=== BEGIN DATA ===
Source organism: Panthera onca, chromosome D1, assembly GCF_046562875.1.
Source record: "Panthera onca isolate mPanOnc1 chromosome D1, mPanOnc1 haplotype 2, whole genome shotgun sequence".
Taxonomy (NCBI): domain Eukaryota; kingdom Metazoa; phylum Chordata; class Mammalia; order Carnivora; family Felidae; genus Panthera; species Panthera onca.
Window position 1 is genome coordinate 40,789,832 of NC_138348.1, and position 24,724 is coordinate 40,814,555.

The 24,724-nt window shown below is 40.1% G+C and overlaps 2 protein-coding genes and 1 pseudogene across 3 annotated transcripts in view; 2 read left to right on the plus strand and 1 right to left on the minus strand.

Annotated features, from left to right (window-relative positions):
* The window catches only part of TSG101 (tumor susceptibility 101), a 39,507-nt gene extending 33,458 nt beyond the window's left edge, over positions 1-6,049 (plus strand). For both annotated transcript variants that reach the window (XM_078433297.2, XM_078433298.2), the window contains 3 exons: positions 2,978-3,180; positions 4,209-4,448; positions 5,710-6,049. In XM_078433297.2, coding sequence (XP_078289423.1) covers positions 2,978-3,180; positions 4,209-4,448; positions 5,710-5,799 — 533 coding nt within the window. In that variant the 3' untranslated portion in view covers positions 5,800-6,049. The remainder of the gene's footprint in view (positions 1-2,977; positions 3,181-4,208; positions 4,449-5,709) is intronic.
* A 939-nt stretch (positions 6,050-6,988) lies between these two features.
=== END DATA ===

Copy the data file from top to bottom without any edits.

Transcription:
Source organism: Panthera onca, chromosome D1, assembly GCF_046562875.1.
Source record: "Panthera onca isolate mPanOnc1 chromosome D1, mPanOnc1 haplotype 2, whole genome shotgun sequence".
Taxonomy (NCBI): domain Eukaryota; kingdom Metazoa; phylum Chordata; class Mammalia; order Carnivora; family Felidae; genus Panthera; species Panthera onca.
Window position 1 is genome coordinate 40,789,832 of NC_138348.1, and position 24,724 is coordinate 40,814,555.

The 24,724-nt window shown below is 40.1% G+C and overlaps 2 protein-coding genes and 1 pseudogene across 3 annotated transcripts in view; 2 read left to right on the plus strand and 1 right to left on the minus strand.

Annotated features, from left to right (window-relative positions):
* The window catches only part of TSG101 (tumor susceptibility 101), a 39,507-nt gene extending 33,458 nt beyond the window's left edge, over positions 1-6,049 (plus strand). For both annotated transcript variants that reach the window (XM_078433297.2, XM_078433298.2), the window contains 3 exons: positions 2,978-3,180; positions 4,209-4,448; positions 5,710-6,049. In XM_078433297.2, coding sequence (XP_078289423.1) covers positions 2,978-3,180; positions 4,209-4,448; positions 5,710-5,799 — 533 coding nt within the window. In that variant the 3' untranslated portion in view covers positions 5,800-6,049. The remainder of the gene's footprint in view (positions 1-2,977; positions 3,181-4,208; positions 4,449-5,709) is intronic.
* A 939-nt stretch (positions 6,050-6,988) lies between these two features.